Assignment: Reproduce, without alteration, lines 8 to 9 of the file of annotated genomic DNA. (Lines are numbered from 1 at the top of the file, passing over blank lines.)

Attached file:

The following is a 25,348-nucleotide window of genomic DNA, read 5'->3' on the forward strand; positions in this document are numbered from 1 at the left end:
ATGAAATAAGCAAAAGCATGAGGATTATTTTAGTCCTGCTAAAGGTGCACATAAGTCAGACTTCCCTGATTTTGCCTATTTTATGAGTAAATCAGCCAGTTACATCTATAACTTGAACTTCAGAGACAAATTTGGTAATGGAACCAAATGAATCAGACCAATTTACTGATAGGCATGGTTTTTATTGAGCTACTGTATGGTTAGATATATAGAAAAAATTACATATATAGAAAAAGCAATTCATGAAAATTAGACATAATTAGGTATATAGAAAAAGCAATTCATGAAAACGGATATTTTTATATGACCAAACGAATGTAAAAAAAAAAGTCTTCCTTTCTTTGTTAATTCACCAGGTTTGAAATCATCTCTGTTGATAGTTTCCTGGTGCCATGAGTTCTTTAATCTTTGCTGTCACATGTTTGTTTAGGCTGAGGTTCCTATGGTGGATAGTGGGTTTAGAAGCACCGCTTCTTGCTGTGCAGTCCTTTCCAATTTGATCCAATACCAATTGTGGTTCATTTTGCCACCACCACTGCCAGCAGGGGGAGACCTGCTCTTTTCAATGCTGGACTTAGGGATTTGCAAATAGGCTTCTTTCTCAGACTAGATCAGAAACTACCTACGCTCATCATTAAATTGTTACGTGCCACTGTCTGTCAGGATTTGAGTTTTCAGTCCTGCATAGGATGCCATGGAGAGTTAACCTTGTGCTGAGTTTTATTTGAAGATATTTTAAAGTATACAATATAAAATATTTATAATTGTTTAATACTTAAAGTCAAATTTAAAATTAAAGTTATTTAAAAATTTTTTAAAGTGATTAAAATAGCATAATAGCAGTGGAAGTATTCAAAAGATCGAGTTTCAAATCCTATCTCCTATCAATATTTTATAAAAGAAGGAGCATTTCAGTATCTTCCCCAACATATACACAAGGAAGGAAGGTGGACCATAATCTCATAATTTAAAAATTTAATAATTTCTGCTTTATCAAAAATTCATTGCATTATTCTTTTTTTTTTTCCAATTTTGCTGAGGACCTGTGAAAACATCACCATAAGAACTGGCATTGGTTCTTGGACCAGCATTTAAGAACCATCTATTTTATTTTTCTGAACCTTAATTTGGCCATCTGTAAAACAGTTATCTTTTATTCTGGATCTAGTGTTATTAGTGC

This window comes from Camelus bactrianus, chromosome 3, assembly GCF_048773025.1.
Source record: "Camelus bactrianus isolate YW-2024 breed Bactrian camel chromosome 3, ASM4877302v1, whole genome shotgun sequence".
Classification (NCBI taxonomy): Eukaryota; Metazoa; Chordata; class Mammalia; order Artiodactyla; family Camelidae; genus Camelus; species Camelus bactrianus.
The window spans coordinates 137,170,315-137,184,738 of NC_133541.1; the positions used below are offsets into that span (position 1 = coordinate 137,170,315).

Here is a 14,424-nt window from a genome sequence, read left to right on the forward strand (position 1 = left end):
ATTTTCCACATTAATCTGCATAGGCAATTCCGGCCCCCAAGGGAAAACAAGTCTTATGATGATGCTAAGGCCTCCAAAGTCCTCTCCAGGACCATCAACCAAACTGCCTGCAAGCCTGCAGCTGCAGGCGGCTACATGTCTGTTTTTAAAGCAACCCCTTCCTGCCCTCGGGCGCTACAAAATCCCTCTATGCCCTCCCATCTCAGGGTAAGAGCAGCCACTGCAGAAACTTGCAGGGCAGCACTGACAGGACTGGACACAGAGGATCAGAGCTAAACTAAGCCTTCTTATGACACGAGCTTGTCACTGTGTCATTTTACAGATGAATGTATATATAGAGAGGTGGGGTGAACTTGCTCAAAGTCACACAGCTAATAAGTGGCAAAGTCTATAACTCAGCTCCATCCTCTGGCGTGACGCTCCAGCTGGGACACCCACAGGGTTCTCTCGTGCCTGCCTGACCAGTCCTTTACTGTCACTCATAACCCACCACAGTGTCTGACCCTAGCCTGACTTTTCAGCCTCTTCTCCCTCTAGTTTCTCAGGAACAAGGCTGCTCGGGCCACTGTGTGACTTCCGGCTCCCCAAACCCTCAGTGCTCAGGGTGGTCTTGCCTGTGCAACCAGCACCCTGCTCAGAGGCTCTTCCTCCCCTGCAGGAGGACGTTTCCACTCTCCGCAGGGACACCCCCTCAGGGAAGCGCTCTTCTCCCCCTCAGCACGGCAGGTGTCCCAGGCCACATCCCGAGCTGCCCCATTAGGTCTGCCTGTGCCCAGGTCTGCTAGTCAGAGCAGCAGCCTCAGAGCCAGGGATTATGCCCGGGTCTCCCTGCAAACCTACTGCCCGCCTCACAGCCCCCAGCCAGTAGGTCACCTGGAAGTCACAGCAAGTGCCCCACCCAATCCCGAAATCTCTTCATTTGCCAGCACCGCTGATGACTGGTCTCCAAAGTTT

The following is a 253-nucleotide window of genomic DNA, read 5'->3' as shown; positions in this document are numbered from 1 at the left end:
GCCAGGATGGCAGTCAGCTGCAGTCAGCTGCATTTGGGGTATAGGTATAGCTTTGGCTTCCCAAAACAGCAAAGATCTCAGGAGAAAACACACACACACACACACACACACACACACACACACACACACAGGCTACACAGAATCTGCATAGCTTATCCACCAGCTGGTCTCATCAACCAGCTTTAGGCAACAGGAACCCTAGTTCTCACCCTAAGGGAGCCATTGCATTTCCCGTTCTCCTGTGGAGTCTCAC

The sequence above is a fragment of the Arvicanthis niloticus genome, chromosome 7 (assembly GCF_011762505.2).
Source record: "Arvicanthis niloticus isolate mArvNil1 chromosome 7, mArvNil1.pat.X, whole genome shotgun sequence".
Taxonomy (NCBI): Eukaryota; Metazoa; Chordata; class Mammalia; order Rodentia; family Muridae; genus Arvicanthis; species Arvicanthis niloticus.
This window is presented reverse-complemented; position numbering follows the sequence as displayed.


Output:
ATTTTCCACATTAATCTGCATAGGCAATTCCGGCCCCCAAGGGAAAACAAGTCTTATGATGATGCTAAGGCCTCCAAAGTCCTCTCCAGGACCATCAACCAAACTGCCTGCAAGCCTGCAGCTGCAGGCGGCTACATGTCTGTTTTTAAAGCAACCCCTTCCTGCCCTCGGGCGCTACAAAATCCCTCTATGCCCTCCCATCTCAGGGTAAGAGCAGCCACTGCAGAAACTTGCAGGGCAGCACTGACAGGACTGGACACAGAGGATCAGAGCTAAACTAAGCCTTCTTATGACACGAGCTTGTCACTGTGTCATTTTACAGATGAATGTATATATAGAGAGGTGGGGTGAACTTGCTCAAAGTCACACAGCTAATAAGTGGCAAAGTCTATAACTCAGCTCCATCCTCTGGCGTGACGCTCCAGCTGGGACACCCACAGGGTTCTCTCGTGCCTGCCTGACCAGTCCTTTACTGTCACTCATAACCCACCACAGTGTCTGACCCTAGCCTGACTTTTCAGCCTCTTCTCCCTCTAGTTTCTCAGGAACAAGGCTGCTCGGGCCACTGTGTGACTTCCGGCTCCCCAAACCCTCAGTGCTCAGGGTGGTCTTGCCTGTGCAACCAGCACCCTGCTCAGAGGCTCTTCCTCCCCTGCAGGAGGACGTTTCCACTCTCCGCAGGGACACCCCCTCAGGGAAGCGCTCTTCTCCCCCTCAGCACGGCAGGTGTCCCAGGCCACATCCCGAGCTGCCCCATTAGGTCTGCCTGTGCCCAGGTCTGCTAGTCAGAGCAGCAGCCTCAGAGCCAGGGATTATGCCCGGGTCTCCCTGCAAACCTACTGCCCGCCTCACAGCCCCCAGCCAGTAGGTCACCTGGAAGTCACAGCAAGTGCCCCACCCAATCCCGAAATCTCTTCATTTGCCAGCACCGCTGATGACTGGTCTCCAAAGTTT

The following is a 253-nucleotide window of genomic DNA, read 5'->3' as shown; positions in this document are numbered from 1 at the left end: